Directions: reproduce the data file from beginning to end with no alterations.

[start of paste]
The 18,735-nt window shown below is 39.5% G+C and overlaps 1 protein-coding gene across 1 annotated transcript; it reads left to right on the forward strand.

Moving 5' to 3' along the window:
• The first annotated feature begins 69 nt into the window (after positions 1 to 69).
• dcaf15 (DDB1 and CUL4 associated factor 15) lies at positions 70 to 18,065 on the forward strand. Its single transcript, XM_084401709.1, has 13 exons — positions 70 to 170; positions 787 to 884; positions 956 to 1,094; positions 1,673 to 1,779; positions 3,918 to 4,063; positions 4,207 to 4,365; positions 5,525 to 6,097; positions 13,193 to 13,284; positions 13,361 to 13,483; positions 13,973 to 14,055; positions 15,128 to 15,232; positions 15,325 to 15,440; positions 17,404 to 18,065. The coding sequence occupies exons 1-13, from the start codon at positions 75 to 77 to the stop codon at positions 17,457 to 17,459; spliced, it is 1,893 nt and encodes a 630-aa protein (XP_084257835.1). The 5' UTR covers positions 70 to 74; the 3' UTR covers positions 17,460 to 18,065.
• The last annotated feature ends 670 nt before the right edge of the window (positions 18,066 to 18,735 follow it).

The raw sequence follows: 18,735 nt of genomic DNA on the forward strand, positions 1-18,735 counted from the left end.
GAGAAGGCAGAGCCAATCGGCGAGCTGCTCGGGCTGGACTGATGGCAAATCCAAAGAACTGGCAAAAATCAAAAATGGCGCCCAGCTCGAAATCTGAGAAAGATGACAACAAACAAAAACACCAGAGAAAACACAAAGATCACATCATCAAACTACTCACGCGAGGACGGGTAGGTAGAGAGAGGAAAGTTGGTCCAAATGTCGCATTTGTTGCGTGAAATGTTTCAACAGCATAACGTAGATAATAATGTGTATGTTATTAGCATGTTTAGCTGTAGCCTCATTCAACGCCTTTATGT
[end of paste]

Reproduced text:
The 18,735-nt window shown below is 39.5% G+C and overlaps 1 protein-coding gene across 1 annotated transcript; it reads left to right on the forward strand.

Moving 5' to 3' along the window:
• The first annotated feature begins 69 nt into the window (after positions 1 to 69).
• dcaf15 (DDB1 and CUL4 associated factor 15) lies at positions 70 to 18,065 on the forward strand. Its single transcript, XM_084401709.1, has 13 exons — positions 70 to 170; positions 787 to 884; positions 956 to 1,094; positions 1,673 to 1,779; positions 3,918 to 4,063; positions 4,207 to 4,365; positions 5,525 to 6,097; positions 13,193 to 13,284; positions 13,361 to 13,483; positions 13,973 to 14,055; positions 15,128 to 15,232; positions 15,325 to 15,440; positions 17,404 to 18,065. The coding sequence occupies exons 1-13, from the start codon at positions 75 to 77 to the stop codon at positions 17,457 to 17,459; spliced, it is 1,893 nt and encodes a 630-aa protein (XP_084257835.1). The 5' UTR covers positions 70 to 74; the 3' UTR covers positions 17,460 to 18,065.
• The last annotated feature ends 670 nt before the right edge of the window (positions 18,066 to 18,735 follow it).

The raw sequence follows: 18,735 nt of genomic DNA on the forward strand, positions 1-18,735 counted from the left end.
GAGAAGGCAGAGCCAATCGGCGAGCTGCTCGGGCTGGACTGATGGCAAATCCAAAGAACTGGCAAAAATCAAAAATGGCGCCCAGCTCGAAATCTGAGAAAGATGACAACAAACAAAAACACCAGAGAAAACACAAAGATCACATCATCAAACTACTCACGCGAGGACGGGTAGGTAGAGAGAGGAAAGTTGGTCCAAATGTCGCATTTGTTGCGTGAAATGTTTCAACAGCATAACGTAGATAATAATGTGTATGTTATTAGCATGTTTAGCTGTAGCCTCATTCAACGCCTTTATGT